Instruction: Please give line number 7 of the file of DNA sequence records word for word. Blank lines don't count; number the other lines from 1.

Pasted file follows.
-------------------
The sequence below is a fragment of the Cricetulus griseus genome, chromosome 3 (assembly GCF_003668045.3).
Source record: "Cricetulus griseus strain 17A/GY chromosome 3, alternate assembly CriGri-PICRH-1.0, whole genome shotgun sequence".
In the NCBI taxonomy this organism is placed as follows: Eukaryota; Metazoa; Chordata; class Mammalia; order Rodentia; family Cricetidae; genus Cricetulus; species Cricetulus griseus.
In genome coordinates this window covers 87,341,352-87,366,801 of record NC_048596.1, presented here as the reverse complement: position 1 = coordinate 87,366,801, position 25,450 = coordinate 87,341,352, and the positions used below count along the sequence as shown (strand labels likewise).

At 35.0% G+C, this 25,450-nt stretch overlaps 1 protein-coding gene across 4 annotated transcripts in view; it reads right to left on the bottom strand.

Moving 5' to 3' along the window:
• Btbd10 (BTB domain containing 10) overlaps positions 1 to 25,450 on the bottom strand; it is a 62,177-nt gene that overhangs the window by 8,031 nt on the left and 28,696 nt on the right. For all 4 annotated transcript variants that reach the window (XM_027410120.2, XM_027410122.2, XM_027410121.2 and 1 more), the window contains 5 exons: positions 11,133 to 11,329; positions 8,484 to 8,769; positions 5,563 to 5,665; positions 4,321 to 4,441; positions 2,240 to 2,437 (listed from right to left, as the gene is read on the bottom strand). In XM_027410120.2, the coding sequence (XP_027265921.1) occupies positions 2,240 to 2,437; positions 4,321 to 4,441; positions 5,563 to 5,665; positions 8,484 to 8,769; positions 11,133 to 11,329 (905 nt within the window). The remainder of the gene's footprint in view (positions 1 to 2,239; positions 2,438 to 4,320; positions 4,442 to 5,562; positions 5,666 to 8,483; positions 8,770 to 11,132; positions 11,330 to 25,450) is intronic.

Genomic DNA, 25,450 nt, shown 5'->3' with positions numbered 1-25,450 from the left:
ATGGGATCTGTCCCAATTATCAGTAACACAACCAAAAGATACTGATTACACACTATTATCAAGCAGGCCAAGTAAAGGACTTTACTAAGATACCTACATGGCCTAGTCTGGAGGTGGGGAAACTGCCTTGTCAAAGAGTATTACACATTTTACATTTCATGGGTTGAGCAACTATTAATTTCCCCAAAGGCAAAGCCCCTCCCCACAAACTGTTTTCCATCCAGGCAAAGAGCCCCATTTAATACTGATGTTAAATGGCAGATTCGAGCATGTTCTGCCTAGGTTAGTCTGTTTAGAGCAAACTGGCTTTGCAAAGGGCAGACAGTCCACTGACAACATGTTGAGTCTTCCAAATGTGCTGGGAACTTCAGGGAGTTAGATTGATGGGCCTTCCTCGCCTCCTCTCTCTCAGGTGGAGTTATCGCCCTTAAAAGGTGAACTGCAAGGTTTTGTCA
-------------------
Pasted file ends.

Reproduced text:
• Btbd10 (BTB domain containing 10) overlaps positions 1 to 25,450 on the bottom strand; it is a 62,177-nt gene that overhangs the window by 8,031 nt on the left and 28,696 nt on the right. For all 4 annotated transcript variants that reach the window (XM_027410120.2, XM_027410122.2, XM_027410121.2 and 1 more), the window contains 5 exons: positions 11,133 to 11,329; positions 8,484 to 8,769; positions 5,563 to 5,665; positions 4,321 to 4,441; positions 2,240 to 2,437 (listed from right to left, as the gene is read on the bottom strand). In XM_027410120.2, the coding sequence (XP_027265921.1) occupies positions 2,240 to 2,437; positions 4,321 to 4,441; positions 5,563 to 5,665; positions 8,484 to 8,769; positions 11,133 to 11,329 (905 nt within the window). The remainder of the gene's footprint in view (positions 1 to 2,239; positions 2,438 to 4,320; positions 4,442 to 5,562; positions 5,666 to 8,483; positions 8,770 to 11,132; positions 11,330 to 25,450) is intronic.